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Magee v. Johnson

United States District Court, N.D. Indiana, South Bend Division

January 7, 2019

DAVID MAGEE, JR., Plaintiff,
v.
WANDA JOHNSON, et al., Defendants.

          OPINION AND ORDER

          PHILIP P. SIMON, JUDGE

         David Magee, Jr., a prisoner without a lawyer, is a pre-trial detainee in the St. Joseph County Jail. He alleges he has kidney problems which required a special diet he did not receive for three months. A filing by an unrepresented party “is to be liberally construed, and a pro se complaint, however inartfully pleaded, must be held to less stringent standards than formal pleadings drafted by lawyers.” Erickson v. Pardus, 551 U.S. 89, 94 (2007) (quotation marks and citations omitted). Nevertheless, pursuant to 28 U.S.C. § 1915A, I must review the merits of a prisoner complaint and dismiss it if the action is frivolous or malicious, fails to state a claim upon which relief may be granted, or seeks monetary relief against a defendant who is immune from such relief.

         Inmates are entitled to be provided with adequate food. Knight v. Wiseman, 590 F.3d 458, 463 (7th Cir. 2009). “In evaluating the constitutionality of conditions or restrictions of pretrial detention . . . the proper inquiry is whether those conditions amount to punishment of the detainee.” Bell v. Wolfish, 441 U.S. 520, 535 (1979). In Kingsley v. Hendrickson, 576 U.S. __, __; 135 S.Ct. 2466 (2015), the United States Supreme Court explained “in the absence of an expressed intent to punish, a pretrial detainee can nevertheless prevail by showing that the actions are not ‘rationally related to a legitimate nonpunitive governmental purpose' or that the actions ‘appear excessive in relation to that purpose.'” Kingsley, 135 S.Ct. at 2473 (quoting Bell).

         Magee alleges Dr. Tiemans and/or Dr. Wolff prescribed a special diet for him because of his kidney problems. He alleges he did not receive that diet from September 2018 to November 2018 and had infections and pain as a result. Magee alleges Warden Lawson put a copy of the prescribed diet orders in her files. He alleges all diets must be approved by her, but she refused to approve his special diet or tell Wanda Johnson, the food services supervisor, that he had a medically prescribed diet. Based on these allegations, Magee has stated a claim against Warden Lawson.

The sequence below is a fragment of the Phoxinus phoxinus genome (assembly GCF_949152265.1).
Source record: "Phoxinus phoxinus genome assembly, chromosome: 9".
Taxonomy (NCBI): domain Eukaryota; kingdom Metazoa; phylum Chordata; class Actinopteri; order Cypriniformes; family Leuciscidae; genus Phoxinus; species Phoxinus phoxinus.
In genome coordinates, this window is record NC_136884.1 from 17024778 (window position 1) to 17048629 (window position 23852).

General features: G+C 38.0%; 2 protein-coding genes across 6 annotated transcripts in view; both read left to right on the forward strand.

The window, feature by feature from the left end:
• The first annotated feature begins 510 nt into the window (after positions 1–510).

Magee is also suing Wanda Johnson because she did not feed him the medically prescribed special diet he told her he needed. However, because Warden Lawson neither approved the special diet nor told Johnson she had proof a doctor had prescribed it, the complaint does not plausibly allege her decision to continue to serve him a regular diet was not rationally related to a legitimate nonpunitive governmental purpose.

         Magee is also suing the Chief Executive Officer of the food service company, Eric J. Foss, who works in Chicago, not at the jail. Magee says he wrote and told Foss he needed a special diet. There is no general respondeat superior liability under 42 U.S.C. § 1983. “Only persons who cause or participate in the violations are responsible.” George v. Smith, 507 F.3d 605, 609 (7th Cir. 2007). Merely writing to an off-site supervisor is not sufficient to make that person liable. Burks v. Raemisch, 555 F.3d 592, 595 (7th Cir. 2009).

         Finally, Magee is suing Nurse Lynn Henkle because she gave the medical diet prescription paperwork to Warden Lawson. But since Warden Lawson was in charge of approving special diets, that was the right thing for her to do. Magee objects that she did not do more to help him get the diet he had been prescribed, but “'no prisoner is entitled to insist that one employee do another's job,' and the division of labor is critical to the efficient functioning of the organization.” Aguilar v. Gaston-Camara, 861 F.3d 626, 633 (7th Cir. 2017) (quoting Burks v. Raemisch, 555 F.3d 592, 594 (7th Cir. 2009).

         For these reasons, the court:

(1) GRANTS David Magee, Jr., leave to proceed against Warden Lawson in her individual capacity for denying him a medically prescribed diet for his kidney problems from September 2018 to November 2018 in violation of the Fourteenth Amendment;
(2) DISMISSES all other claims;
(3) DISMISSES Wanda Johnson, Eric J. Foss, and Lynn Henkle;
(4) DIRECTS the clerk and the United States Marshals Service, as required by 28 U.S.C. § 1915(d), to issue and serve process with a copy of this order and the amended complaint (ECF 8) on Warden Lawson at the Saint Joseph County Jail; and
(5) ORDERS, pursuant to 42 U.S.C. ยง 1997e(g)(2), Warden Lawson to respond, as provided for in the Federal Rules of Civil Procedure and N.D. Ind. L.R. 10-1(b), only to the claim for which the plaintiff has been ...

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